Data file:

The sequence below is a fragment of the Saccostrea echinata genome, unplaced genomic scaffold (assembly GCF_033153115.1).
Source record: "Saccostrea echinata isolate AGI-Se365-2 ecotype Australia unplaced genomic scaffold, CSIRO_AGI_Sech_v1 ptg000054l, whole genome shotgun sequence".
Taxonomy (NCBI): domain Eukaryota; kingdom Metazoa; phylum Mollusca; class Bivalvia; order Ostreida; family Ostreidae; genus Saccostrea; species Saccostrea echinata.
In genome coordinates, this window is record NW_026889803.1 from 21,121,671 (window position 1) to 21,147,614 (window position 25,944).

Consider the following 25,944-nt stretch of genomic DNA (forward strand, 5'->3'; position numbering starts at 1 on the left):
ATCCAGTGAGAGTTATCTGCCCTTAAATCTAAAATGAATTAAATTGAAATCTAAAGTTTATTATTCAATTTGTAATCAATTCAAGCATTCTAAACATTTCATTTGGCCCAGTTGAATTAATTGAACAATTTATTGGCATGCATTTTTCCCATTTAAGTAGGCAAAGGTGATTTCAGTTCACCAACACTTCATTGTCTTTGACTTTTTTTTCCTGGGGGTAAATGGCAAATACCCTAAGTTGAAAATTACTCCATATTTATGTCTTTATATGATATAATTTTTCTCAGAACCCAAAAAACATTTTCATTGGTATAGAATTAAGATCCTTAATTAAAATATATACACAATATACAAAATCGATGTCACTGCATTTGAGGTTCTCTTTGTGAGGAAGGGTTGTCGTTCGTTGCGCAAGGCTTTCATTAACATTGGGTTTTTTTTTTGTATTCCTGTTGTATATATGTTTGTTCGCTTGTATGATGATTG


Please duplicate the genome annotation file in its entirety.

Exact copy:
The sequence below is a fragment of the Saccostrea echinata genome, unplaced genomic scaffold (assembly GCF_033153115.1).
Source record: "Saccostrea echinata isolate AGI-Se365-2 ecotype Australia unplaced genomic scaffold, CSIRO_AGI_Sech_v1 ptg000054l, whole genome shotgun sequence".
Taxonomy (NCBI): domain Eukaryota; kingdom Metazoa; phylum Mollusca; class Bivalvia; order Ostreida; family Ostreidae; genus Saccostrea; species Saccostrea echinata.
In genome coordinates, this window is record NW_026889803.1 from 21,121,671 (window position 1) to 21,147,614 (window position 25,944).

Consider the following 25,944-nt stretch of genomic DNA (forward strand, 5'->3'; position numbering starts at 1 on the left):
ATCCAGTGAGAGTTATCTGCCCTTAAATCTAAAATGAATTAAATTGAAATCTAAAGTTTATTATTCAATTTGTAATCAATTCAAGCATTCTAAACATTTCATTTGGCCCAGTTGAATTAATTGAACAATTTATTGGCATGCATTTTTCCCATTTAAGTAGGCAAAGGTGATTTCAGTTCACCAACACTTCATTGTCTTTGACTTTTTTTTCCTGGGGGTAAATGGCAAATACCCTAAGTTGAAAATTACTCCATATTTATGTCTTTATATGATATAATTTTTCTCAGAACCCAAAAAACATTTTCATTGGTATAGAATTAAGATCCTTAATTAAAATATATACACAATATACAAAATCGATGTCACTGCATTTGAGGTTCTCTTTGTGAGGAAGGGTTGTCGTTCGTTGCGCAAGGCTTTCATTAACATTGGGTTTTTTTTTTGTATTCCTGTTGTATATATGTTTGTTCGCTTGTATGATGATTG